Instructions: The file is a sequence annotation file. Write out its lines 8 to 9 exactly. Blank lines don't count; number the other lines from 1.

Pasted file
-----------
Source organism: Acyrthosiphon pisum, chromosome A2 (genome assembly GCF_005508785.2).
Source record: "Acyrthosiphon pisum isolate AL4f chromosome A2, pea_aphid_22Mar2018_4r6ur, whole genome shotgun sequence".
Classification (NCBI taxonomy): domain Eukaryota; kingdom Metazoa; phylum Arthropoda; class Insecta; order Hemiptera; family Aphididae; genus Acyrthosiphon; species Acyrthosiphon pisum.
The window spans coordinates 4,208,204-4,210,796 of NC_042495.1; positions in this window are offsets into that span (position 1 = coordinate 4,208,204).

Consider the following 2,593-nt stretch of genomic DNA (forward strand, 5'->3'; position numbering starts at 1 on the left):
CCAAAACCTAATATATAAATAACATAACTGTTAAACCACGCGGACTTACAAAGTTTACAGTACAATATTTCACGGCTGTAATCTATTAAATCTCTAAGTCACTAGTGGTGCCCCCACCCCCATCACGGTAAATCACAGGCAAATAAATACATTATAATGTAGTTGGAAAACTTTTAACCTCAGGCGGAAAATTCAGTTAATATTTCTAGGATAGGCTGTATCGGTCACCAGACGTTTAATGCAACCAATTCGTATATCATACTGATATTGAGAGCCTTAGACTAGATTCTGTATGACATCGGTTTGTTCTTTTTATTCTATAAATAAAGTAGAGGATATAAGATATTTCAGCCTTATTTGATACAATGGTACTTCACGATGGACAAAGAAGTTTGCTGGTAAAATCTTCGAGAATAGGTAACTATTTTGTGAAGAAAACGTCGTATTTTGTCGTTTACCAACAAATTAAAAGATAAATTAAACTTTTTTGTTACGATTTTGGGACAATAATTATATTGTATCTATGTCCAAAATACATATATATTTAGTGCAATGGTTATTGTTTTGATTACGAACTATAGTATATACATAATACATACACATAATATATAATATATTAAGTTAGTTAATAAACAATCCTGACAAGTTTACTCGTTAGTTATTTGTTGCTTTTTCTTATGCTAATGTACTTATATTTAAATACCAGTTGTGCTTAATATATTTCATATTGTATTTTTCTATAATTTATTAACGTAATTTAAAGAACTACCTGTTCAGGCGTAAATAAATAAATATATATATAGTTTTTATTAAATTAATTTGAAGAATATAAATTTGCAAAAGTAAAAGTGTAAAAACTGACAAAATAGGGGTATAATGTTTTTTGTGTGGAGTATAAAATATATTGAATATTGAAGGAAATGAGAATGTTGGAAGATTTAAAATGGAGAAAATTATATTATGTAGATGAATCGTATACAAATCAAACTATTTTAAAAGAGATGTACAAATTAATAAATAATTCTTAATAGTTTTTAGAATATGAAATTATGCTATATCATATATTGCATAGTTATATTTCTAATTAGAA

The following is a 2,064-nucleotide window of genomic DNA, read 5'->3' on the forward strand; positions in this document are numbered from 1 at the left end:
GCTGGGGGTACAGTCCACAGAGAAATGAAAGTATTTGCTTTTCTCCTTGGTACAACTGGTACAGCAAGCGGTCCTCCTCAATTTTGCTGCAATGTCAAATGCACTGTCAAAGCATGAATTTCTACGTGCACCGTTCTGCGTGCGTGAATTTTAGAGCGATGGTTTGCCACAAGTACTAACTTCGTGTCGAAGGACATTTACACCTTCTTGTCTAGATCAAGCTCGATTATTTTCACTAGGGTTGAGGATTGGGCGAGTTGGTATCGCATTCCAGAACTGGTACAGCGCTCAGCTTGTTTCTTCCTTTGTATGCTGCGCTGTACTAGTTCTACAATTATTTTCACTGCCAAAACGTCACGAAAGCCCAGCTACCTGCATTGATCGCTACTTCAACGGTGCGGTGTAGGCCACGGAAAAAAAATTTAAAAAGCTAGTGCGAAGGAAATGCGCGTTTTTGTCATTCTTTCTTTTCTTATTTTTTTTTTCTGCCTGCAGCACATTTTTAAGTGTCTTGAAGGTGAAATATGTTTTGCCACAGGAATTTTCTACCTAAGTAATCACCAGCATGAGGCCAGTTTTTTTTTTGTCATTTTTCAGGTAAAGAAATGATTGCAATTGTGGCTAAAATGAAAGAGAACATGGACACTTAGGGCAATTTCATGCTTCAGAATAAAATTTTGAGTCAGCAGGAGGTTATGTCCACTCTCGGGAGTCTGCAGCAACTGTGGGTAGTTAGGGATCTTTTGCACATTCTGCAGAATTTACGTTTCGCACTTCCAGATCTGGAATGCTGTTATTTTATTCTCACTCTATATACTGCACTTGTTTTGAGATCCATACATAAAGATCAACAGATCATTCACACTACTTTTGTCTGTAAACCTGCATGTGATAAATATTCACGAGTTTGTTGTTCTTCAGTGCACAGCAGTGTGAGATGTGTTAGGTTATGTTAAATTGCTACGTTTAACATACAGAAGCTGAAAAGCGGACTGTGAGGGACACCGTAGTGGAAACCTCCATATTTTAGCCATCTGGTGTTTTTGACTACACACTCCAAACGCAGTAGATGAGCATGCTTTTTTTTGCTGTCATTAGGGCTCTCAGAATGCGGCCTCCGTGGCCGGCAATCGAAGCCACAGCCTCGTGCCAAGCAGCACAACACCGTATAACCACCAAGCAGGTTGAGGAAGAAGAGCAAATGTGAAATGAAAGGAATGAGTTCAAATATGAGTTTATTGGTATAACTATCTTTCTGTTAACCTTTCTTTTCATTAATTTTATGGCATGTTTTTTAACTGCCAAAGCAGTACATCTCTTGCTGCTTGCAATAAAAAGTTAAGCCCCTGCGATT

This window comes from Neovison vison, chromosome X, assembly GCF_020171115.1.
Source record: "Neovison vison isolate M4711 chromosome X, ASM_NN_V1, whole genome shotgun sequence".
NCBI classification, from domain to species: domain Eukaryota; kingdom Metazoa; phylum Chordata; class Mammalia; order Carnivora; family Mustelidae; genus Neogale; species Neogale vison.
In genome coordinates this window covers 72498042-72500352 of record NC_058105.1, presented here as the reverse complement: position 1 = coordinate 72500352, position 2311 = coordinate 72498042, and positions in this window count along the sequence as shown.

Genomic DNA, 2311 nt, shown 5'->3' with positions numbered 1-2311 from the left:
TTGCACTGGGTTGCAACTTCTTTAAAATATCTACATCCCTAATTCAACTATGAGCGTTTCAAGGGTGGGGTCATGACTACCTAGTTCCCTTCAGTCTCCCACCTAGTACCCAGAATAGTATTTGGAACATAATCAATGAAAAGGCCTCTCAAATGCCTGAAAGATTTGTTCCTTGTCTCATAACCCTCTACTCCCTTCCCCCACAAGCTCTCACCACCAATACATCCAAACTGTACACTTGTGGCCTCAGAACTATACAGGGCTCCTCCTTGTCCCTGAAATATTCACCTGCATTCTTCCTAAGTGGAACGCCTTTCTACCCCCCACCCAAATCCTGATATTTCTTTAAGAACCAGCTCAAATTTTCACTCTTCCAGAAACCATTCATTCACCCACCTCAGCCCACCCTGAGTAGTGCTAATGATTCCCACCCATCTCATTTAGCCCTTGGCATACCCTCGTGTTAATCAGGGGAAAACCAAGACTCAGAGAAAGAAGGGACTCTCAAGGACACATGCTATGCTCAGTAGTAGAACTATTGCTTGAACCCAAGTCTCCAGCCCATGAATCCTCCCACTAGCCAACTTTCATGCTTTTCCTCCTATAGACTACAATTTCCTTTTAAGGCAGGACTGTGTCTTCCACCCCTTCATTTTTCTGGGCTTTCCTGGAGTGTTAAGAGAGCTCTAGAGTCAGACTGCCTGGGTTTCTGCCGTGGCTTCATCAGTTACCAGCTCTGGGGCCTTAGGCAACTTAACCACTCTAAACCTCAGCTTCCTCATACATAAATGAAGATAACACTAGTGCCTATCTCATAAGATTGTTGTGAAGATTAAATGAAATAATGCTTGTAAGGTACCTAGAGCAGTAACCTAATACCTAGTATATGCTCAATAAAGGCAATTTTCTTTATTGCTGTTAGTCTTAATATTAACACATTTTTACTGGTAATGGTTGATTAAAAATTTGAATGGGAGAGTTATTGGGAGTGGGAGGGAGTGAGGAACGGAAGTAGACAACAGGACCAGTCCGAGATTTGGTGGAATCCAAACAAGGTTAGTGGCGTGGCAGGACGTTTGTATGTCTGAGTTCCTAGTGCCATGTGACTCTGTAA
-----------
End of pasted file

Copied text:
GCTGGGGGTACAGTCCACAGAGAAATGAAAGTATTTGCTTTTCTCCTTGGTACAACTGGTACAGCAAGCGGTCCTCCTCAATTTTGCTGCAATGTCAAATGCACTGTCAAAGCATGAATTTCTACGTGCACCGTTCTGCGTGCGTGAATTTTAGAGCGATGGTTTGCCACAAGTACTAACTTCGTGTCGAAGGACATTTACACCTTCTTGTCTAGATCAAGCTCGATTATTTTCACTAGGGTTGAGGATTGGGCGAGTTGGTATCGCATTCCAGAACTGGTACAGCGCTCAGCTTGTTTCTTCCTTTGTATGCTGCGCTGTACTAGTTCTACAATTATTTTCACTGCCAAAACGTCACGAAAGCCCAGCTACCTGCATTGATCGCTACTTCAACGGTGCGGTGTAGGCCACGGAAAAAAAATTTAAAAAGCTAGTGCGAAGGAAATGCGCGTTTTTGTCATTCTTTCTTTTCTTATTTTTTTTTTCTGCCTGCAGCACATTTTTAAGTGTCTTGAAGGTGAAATATGTTTTGCCACAGGAATTTTCTACCTAAGTAATCACCAGCATGAGGCCAGTTTTTTTTTTGTCATTTTTCAGGTAAAGAAATGATTGCAATTGTGGCTAAAATGAAAGAGAACATGGACACTTAGGGCAATTTCATGCTTCAGAATAAAATTTTGAGTCAGCAGGAGGTTATGTCCACTCTCGGGAGTCTGCAGCAACTGTGGGTAGTTAGGGATCTTTTGCACATTCTGCAGAATTTACGTTTCGCACTTCCAGATCTGGAATGCTGTTATTTTATTCTCACTCTATATACTGCACTTGTTTTGAGATCCATACATAAAGATCAACAGATCATTCACACTACTTTTGTCTGTAAACCTGCATGTGATAAATATTCACGAGTTTGTTGTTCTTCAGTGCACAGCAGTGTGAGATGTGTTAGGTTATGTTAAATTGCTACGTTTAACATACAGAAGCTGAAAAGCGGACTGTGAGGGACACCGTAGTGGAAACCTCCATATTTTAGCCATCTGGTGTTTTTGACTACACACTCCAAACGCAGTAGATGAGCATGCTTTTTTTTGCTGTCATTAGGGCTCTCAGAATGCGGCCTCCGTGGCCGGCAATCGAAGCCACAGCCTCGTGCCAAGCAGCACAACACCGTATAACCACCAAGCAGGTTGAGGAAGAAGAGCAAATGTGAAATGAAAGGAATGAGTTCAAATATGAGTTTATTGGTATAACTATCTTTCTGTTAACCTTTCTTTTCATTAATTTTATGGCATGTTTTTTAACTGCCAAAGCAGTACATCTCTTGCTGCTTGCAATAAAAAGTTAAGCCCCTGCGATT

This window comes from Neovison vison, chromosome X, assembly GCF_020171115.1.